GODMONSTER OF INDIAN FLATS (1973) Reviews and overview

  

‘Wanted! Have you seen this sheep?’
Godmonster of Indian Flats is a 1973 American monster movie written and directed by Fredric Hobbs (Alabama’s Ghost).

The movie stars Christopher Brooks, Stuart Lancaster and E. Kerrigan Prescott.

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Director Frederic Hobbs, made only four films in his cinematic career but going by the evidence of the two it’s possible to see, he crammed in more outré ephemera than most directors are able to in a lifetime.

Hobbs’ bizarre 1973 effort, Godmonster of Indian Flats is particularly difficult to describe: part-Western, part-Nevada desert potboiler with a repugnant racist mayor and black hero, and part-mutant eight-foot-tall sheep rampage.

Perhaps unsurprisingly, this oddball movie never received a theatrical release. However, it was belatedly given one of Something Weird Video’s most extravagant DVD releases which was reissued by AGFA.

On July 10, 2018, AGFA (American Genre Film Archive), in conjunction with Something Weird, released Godmonster of Indian Flats on Blu-ray for the first time.

New 4K transfer from the only surviving 35mm theatrical print
Rampaging monster trailers from the AGFA vaults
Berserker shorts from the Something Weird vaults
Bonus Movie: The Legend of Bigfoot (1975), a new 2K scan from an original theatrical print
Reversible cover art with illustration by Shana Cleveland

On the face of it, the film is a ludicrous mess, the clashing story threads barely meeting at any point, the mutant sheep of a standard that has you leaning towards the TV screen to check you’re seeing correctly but the perverse ambition, comic characters and the sheer fact it exists are all cause for celebration of silly cinema.

The film sets the standard for most people’s personal tolerance of oddball film viewing – if you like the work of John Waters, it’s worth a go; if you don’t like Godmonster, you should probably not attempt to watch anything by trash gore auteur Andy Milligan.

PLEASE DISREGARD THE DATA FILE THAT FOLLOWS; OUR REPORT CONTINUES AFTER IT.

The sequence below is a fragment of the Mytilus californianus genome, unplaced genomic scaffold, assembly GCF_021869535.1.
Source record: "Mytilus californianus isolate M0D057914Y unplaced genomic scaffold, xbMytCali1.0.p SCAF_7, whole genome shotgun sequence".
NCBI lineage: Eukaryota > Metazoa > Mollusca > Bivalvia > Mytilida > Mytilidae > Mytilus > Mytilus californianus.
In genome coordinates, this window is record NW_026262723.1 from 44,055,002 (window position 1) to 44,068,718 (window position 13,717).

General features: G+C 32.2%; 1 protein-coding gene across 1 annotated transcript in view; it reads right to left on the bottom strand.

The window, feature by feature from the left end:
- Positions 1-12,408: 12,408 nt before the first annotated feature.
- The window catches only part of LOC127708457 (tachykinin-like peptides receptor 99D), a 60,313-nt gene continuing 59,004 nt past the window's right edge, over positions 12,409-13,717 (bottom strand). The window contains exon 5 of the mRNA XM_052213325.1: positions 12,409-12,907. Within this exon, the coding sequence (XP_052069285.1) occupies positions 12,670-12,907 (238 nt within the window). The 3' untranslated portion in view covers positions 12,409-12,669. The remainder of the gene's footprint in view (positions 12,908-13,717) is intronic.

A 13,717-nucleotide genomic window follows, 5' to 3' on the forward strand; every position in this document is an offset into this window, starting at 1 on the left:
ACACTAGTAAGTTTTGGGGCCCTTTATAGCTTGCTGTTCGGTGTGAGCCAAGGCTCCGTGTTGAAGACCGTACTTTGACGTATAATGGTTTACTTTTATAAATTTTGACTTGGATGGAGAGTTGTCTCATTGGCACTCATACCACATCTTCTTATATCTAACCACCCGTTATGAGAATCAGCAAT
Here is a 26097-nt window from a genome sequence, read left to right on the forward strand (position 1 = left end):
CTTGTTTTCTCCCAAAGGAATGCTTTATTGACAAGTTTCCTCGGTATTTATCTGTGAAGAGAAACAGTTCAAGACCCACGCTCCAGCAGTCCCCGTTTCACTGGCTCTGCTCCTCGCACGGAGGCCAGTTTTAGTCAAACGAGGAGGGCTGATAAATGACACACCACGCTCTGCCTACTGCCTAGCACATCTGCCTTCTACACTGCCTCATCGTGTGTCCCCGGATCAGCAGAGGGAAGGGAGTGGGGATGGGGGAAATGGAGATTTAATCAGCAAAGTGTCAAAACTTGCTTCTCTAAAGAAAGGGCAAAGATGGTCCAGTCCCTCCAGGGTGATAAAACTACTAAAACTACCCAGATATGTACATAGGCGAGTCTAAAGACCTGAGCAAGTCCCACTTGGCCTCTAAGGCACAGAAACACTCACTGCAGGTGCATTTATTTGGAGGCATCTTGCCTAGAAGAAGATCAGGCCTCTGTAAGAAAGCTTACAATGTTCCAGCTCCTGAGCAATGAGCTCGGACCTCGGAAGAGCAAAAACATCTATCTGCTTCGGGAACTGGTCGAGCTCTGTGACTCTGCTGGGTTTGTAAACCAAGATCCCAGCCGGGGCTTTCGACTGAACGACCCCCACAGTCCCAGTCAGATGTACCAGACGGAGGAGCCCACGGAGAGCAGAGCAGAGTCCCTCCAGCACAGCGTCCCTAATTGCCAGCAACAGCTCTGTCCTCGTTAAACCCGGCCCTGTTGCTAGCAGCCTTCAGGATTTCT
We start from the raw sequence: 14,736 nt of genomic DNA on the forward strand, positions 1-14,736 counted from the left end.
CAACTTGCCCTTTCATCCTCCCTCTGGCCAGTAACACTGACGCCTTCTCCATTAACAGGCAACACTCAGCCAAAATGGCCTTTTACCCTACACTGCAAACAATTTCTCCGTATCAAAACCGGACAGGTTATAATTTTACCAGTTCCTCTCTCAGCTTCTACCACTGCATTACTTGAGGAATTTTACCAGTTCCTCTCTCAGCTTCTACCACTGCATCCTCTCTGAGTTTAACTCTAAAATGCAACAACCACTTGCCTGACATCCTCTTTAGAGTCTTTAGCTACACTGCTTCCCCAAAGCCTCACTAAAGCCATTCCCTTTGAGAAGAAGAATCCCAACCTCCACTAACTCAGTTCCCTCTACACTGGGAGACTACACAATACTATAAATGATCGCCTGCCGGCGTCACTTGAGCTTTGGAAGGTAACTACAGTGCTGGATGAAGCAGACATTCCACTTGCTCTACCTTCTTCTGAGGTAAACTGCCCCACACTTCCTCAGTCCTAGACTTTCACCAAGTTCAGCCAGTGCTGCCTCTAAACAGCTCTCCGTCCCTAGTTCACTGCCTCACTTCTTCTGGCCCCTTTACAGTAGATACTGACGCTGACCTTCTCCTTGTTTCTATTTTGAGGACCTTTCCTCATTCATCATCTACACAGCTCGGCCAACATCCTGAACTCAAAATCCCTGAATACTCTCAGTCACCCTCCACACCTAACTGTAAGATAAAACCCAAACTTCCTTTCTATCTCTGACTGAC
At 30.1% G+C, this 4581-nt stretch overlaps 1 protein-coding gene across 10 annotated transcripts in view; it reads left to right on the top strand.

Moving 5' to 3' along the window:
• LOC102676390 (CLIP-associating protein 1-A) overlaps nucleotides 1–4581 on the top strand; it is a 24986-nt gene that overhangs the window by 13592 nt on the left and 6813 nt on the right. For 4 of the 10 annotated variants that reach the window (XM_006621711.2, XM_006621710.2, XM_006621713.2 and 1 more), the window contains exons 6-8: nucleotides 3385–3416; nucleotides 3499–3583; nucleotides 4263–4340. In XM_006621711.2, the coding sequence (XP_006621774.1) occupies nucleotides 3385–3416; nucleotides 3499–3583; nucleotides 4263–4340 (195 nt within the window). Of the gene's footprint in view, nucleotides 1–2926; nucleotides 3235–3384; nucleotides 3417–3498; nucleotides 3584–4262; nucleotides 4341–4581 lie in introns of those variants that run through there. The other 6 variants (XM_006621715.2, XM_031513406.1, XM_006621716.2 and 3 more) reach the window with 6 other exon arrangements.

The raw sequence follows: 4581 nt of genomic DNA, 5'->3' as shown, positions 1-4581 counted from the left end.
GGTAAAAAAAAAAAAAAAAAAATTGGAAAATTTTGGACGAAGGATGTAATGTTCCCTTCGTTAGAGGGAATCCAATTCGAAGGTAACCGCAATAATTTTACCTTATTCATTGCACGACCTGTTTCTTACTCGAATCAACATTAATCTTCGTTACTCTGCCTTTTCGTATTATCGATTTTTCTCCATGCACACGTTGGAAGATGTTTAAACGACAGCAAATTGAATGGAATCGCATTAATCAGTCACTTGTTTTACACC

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Hobbs’ other notable film, Alabama’s Ghost, is a slightly more coherent watch. Since giving up movie-making, he has apparently become an acclaimed artist and sculptor.
Daz Lawrence, MOVIES and MANIA

Other reviews:

Godmonster of Indian Flats tackles a number of issues through a goofy and whacky narrative. The ‘Wild West’ is evoked through the strange and unusual mind of Fredric Hobbs, bringing an artistic and almost hallucinatory angle to the action. And there’s plenty of action in this inventive and idiosyncratic mixture of sci-fi, horror and western.” Backseat Mafia

” …the acting is consistently terrible, none of this is interesting to watch. Worse, writer-director Fredric Hobbs periodically forgets that he’s making a movie with “monster” in the title […] once the creature escapes captivity to begin its inevitable rampage—which doesn’t happen until the last 30 minutes of the picture—the design of the beastie is revealed as ridiculous.” Every ’70s Movie

” …it eventually builds up to a finale that defies all description. Invite some of your more straitlaced friends over, and listen closely as their synapses sizzle while they gape in slack-jawed incredulity and wonder what the hell planet this was made on. “Make them all paaaaaay!!!!” Truly stupefying.” Film Vault

“Simultaneously grotesque, pitiable, and hilarious.” Stephen Thrower, Nightmare USA

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“It’s never as much fun as you would expect a movie about a giant sheep to be. But, even with that in mind, where else are you going to see a giant sheep wandering throughout the desert? Seriously, this is one of those movies that you should see at least once. It may not be any good but it is one of a kind.” Through the Shattered Lens

“What’s the point of coming up with a cool ass idea and ruining it by padding the flick with tons of stupid racist mayor shit?  And why on Earth would you make a movie about a bipedal monster sheep and then have the cajones to only let it accidentally kill one person?  If that had been me behind the camera I would’ve sent that sucker on an all-out rampage.” The Video Vacuum

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Filming locations:
Reno and Virginia City, Nevada

Trailer:

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